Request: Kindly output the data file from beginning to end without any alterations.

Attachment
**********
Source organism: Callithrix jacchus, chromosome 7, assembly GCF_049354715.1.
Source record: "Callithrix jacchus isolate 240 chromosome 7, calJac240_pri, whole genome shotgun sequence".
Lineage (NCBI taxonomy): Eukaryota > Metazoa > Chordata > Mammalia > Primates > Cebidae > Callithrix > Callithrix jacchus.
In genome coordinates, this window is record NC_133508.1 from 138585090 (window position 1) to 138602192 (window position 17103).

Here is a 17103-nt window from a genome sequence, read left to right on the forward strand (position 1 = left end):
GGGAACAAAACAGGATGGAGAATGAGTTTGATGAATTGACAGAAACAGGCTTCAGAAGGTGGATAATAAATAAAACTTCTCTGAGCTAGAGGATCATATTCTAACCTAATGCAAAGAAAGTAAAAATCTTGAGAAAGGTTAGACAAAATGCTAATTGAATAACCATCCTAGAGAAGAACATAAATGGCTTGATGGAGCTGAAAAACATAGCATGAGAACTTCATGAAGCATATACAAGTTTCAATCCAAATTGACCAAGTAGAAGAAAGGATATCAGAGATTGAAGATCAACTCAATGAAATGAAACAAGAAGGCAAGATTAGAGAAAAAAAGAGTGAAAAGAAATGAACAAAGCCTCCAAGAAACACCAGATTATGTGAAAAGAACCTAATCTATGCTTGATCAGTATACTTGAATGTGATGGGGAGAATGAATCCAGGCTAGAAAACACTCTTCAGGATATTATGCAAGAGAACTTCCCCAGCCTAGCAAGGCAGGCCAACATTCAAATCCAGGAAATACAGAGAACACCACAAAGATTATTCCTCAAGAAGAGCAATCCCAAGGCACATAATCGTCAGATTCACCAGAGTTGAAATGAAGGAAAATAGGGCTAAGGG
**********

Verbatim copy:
Source organism: Callithrix jacchus, chromosome 7, assembly GCF_049354715.1.
Source record: "Callithrix jacchus isolate 240 chromosome 7, calJac240_pri, whole genome shotgun sequence".
Lineage (NCBI taxonomy): Eukaryota > Metazoa > Chordata > Mammalia > Primates > Cebidae > Callithrix > Callithrix jacchus.
In genome coordinates, this window is record NC_133508.1 from 138585090 (window position 1) to 138602192 (window position 17103).

Here is a 17103-nt window from a genome sequence, read left to right on the forward strand (position 1 = left end):
GGGAACAAAACAGGATGGAGAATGAGTTTGATGAATTGACAGAAACAGGCTTCAGAAGGTGGATAATAAATAAAACTTCTCTGAGCTAGAGGATCATATTCTAACCTAATGCAAAGAAAGTAAAAATCTTGAGAAAGGTTAGACAAAATGCTAATTGAATAACCATCCTAGAGAAGAACATAAATGGCTTGATGGAGCTGAAAAACATAGCATGAGAACTTCATGAAGCATATACAAGTTTCAATCCAAATTGACCAAGTAGAAGAAAGGATATCAGAGATTGAAGATCAACTCAATGAAATGAAACAAGAAGGCAAGATTAGAGAAAAAAAGAGTGAAAAGAAATGAACAAAGCCTCCAAGAAACACCAGATTATGTGAAAAGAACCTAATCTATGCTTGATCAGTATACTTGAATGTGATGGGGAGAATGAATCCAGGCTAGAAAACACTCTTCAGGATATTATGCAAGAGAACTTCCCCAGCCTAGCAAGGCAGGCCAACATTCAAATCCAGGAAATACAGAGAACACCACAAAGATTATTCCTCAAGAAGAGCAATCCCAAGGCACATAATCGTCAGATTCACCAGAGTTGAAATGAAGGAAAATAGGGCTAAGGG